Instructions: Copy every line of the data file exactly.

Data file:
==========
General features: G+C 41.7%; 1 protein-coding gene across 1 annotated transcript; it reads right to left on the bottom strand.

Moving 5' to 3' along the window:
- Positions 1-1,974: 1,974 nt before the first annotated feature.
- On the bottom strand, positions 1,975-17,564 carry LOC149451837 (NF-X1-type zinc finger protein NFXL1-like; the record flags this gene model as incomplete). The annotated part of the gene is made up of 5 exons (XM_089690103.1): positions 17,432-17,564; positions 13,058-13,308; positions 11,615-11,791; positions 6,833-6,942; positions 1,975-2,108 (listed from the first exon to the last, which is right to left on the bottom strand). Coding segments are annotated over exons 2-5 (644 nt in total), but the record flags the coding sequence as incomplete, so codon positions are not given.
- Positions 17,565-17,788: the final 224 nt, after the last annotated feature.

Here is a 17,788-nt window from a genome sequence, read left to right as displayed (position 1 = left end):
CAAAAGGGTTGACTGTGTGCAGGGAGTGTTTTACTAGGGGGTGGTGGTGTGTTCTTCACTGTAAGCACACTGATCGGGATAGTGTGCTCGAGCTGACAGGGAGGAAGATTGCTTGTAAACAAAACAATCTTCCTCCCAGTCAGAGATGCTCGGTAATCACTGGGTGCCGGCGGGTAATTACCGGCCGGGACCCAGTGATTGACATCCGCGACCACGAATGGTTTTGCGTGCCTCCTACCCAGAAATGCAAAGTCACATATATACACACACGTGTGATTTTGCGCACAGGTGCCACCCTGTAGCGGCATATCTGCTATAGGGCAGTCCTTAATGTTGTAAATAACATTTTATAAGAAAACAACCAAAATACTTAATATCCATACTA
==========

General features: G+C 41.7%; 1 protein-coding gene across 1 annotated transcript; it reads right to left on the bottom strand.

Moving 5' to 3' along the window:
- Positions 1-1,974: 1,974 nt before the first annotated feature.
- On the bottom strand, positions 1,975-17,564 carry LOC149451837 (NF-X1-type zinc finger protein NFXL1-like; the record flags this gene model as incomplete). The annotated part of the gene is made up of 5 exons (XM_089690103.1): positions 17,432-17,564; positions 13,058-13,308; positions 11,615-11,791; positions 6,833-6,942; positions 1,975-2,108 (listed from the first exon to the last, which is right to left on the bottom strand). Coding segments are annotated over exons 2-5 (644 nt in total), but the record flags the coding sequence as incomplete, so codon positions are not given.
- Positions 17,565-17,788: the final 224 nt, after the last annotated feature.

Here is a 17,788-nt window from a genome sequence, read left to right as displayed (position 1 = left end):
CAAAAGGGTTGACTGTGTGCAGGGAGTGTTTTACTAGGGGGTGGTGGTGTGTTCTTCACTGTAAGCACACTGATCGGGATAGTGTGCTCGAGCTGACAGGGAGGAAGATTGCTTGTAAACAAAACAATCTTCCTCCCAGTCAGAGATGCTCGGTAATCACTGGGTGCCGGCGGGTAATTACCGGCCGGGACCCAGTGATTGACATCCGCGACCACGAATGGTTTTGCGTGCCTCCTACCCAGAAATGCAAAGTCACATATATACACACACGTGTGATTTTGCGCACAGGTGCCACCCTGTAGCGGCATATCTGCTATAGGGCAGTCCTTAATGTTGTAAATAACATTTTATAAGAAAACAACCAAAATACTTAATATCCATACTA